Lake and Sumter Style Magazine
12:40 pm EDT
Wednesday, October 27, 2021

Book Club: The Splendid and the Vile

By Erik Larson. A saga told by intimate narrative of Churchill, family, and defiance during the Blitz.

Story: Lisa French

Erik Larson is a master of narrative non-fiction. His book, “The Splendid and the Vile,” details Winston Churchill’s first year as prime minister of Great Britain from May 1940 until the United States entered the war in December 1941. 

Churchill, Britain’s top naval official, was chosen prime minister on May 10, 1940, amid widespread discontent with the current leader.  He was not the obvious choice. He was intense, erratic, and even eccentric. But he had a reputation for personal courage. The author focuses on that courage and how Churchill skillfully leveraged it into a sustainable national courage against daunting opposition.

On Winston Churchill’s first day as prime minister, Hitler invaded Holland and Belgium and the Dunkirk evacuation was just two weeks away.

When France surrendered to the Germans in June 1940 the threat of a Nazi invasion of England became very real. Britain only remained to defeat the Nazis. Churchill declared they must and could succeed yet knew they needed the money and military might of the United States to do it.

The next great stressor came in September 1940 when the German Luftwaffe began relentlessly bombing London and other targets. They continued almost nightly for the next twelve months. Larson provides a vivid depiction of life during the Blitz conveying the omnipresent terror of it.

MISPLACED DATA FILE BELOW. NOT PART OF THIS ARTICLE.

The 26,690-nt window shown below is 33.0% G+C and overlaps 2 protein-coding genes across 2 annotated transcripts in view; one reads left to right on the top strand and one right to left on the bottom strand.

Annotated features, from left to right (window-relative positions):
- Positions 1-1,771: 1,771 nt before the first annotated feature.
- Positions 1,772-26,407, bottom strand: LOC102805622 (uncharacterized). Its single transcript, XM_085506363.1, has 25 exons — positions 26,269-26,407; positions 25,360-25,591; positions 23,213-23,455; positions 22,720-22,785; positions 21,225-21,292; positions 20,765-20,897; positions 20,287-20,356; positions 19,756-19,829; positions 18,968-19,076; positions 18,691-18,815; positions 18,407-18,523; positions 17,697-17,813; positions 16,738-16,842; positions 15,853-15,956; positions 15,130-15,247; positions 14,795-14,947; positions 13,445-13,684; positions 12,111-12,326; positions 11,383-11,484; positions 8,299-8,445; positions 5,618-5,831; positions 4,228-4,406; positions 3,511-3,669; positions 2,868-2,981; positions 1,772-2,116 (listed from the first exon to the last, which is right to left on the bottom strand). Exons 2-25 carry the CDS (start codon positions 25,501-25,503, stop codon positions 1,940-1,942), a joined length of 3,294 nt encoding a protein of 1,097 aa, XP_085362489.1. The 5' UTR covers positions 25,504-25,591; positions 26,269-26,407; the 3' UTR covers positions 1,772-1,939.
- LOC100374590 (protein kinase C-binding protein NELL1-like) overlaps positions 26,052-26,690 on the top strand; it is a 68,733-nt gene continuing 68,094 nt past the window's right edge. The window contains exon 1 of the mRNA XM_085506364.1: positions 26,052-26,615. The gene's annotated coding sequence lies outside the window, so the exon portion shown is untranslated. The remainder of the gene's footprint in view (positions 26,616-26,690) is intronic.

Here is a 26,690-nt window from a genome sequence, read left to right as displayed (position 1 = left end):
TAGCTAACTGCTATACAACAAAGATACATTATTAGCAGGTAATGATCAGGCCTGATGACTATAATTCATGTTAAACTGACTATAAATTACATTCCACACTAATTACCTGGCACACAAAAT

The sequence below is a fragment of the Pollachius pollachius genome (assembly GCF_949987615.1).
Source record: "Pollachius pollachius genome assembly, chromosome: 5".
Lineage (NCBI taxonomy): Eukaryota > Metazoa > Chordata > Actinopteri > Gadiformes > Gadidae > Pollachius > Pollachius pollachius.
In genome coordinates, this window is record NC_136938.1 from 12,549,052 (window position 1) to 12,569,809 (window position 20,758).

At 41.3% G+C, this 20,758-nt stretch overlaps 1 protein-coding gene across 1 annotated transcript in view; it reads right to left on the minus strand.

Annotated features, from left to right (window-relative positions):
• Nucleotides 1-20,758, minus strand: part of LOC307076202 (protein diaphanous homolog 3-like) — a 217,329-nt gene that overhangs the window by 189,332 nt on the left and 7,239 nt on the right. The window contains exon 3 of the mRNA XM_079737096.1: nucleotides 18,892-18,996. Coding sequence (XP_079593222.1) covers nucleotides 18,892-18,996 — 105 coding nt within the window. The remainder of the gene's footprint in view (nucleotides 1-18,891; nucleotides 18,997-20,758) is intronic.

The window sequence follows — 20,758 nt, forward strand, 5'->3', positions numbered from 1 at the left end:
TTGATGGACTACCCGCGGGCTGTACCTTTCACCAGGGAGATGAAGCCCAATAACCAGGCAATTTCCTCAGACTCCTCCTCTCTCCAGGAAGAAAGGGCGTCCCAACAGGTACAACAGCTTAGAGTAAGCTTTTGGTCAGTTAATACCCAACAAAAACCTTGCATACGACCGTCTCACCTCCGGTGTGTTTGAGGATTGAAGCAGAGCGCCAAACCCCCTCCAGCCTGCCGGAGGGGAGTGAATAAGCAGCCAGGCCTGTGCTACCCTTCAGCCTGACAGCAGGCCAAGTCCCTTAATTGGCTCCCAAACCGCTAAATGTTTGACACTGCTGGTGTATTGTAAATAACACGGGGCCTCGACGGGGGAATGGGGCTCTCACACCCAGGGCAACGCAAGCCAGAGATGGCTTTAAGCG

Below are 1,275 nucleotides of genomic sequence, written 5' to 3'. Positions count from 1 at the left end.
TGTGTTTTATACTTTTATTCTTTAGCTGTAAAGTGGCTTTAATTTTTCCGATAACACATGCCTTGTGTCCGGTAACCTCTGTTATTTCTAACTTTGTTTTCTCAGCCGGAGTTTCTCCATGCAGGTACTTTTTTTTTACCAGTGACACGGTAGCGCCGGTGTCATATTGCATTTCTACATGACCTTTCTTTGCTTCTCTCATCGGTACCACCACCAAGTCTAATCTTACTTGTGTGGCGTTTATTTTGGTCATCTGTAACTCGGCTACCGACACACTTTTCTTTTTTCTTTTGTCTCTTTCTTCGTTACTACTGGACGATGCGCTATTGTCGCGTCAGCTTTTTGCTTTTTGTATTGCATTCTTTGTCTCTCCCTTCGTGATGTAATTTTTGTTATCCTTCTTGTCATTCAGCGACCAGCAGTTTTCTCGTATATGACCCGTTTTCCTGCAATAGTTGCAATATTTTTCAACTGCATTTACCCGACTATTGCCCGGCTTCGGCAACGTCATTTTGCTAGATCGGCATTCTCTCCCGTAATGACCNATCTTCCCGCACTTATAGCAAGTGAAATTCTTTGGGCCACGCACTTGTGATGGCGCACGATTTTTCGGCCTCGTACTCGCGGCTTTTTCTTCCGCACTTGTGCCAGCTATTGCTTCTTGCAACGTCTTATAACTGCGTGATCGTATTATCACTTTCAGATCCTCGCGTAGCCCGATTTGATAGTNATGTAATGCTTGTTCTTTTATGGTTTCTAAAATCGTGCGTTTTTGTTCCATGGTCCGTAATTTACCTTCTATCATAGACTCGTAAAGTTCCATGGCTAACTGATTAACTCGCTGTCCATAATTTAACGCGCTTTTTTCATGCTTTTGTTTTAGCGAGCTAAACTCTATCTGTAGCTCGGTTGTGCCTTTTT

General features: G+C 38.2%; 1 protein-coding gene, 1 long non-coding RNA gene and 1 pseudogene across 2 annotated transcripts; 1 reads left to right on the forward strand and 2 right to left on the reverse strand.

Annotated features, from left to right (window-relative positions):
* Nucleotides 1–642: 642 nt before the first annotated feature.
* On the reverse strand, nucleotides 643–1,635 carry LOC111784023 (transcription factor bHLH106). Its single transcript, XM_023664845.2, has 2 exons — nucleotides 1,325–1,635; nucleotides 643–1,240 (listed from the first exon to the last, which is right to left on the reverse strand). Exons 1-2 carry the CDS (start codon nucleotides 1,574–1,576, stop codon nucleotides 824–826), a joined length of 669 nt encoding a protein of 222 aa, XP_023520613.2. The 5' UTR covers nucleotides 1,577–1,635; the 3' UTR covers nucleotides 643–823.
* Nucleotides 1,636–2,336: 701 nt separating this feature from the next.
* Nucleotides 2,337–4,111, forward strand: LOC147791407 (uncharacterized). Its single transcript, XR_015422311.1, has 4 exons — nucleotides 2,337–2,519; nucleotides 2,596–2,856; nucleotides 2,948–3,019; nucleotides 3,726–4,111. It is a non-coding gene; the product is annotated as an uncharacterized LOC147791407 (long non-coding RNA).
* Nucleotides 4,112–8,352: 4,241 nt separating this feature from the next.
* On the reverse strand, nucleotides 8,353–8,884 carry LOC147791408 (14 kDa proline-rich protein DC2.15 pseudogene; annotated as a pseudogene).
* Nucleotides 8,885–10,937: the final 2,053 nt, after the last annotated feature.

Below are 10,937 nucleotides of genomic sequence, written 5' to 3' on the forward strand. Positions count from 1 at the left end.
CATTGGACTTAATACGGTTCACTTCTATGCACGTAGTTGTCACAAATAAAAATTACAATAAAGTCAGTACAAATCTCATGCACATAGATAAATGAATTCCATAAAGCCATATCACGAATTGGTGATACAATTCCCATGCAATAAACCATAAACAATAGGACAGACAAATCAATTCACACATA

Churchill must devise a military strategy to defend England from the brutal aerial assaults, keep up morale among the British, clearly signal to Germany that they will simply “never surrender,” and would prevail.  Plus, convince President Franklin Roosevelt to send help in time.

Larson’s talent as a superb storyteller includes detailing narratives of the immense and the mundane.  Chapters depicting Churchill’s extraordinary war efforts alternate with personal family concerns — his debts, his youngest daughter’s maturing, and the misadventures of his profligate son Randolph. Daily life details of Londoners are mixed in with military strategy and events in London and Berlin. The diaries of his personal secretary detail Churchill’s weekend at home and various other locales. 

“The Splendid and the Vile” is a history, a gripping novel and an entertaining read. Knowing how things turned out does not detract from the danger and the gallantry of Winston Churchill. 

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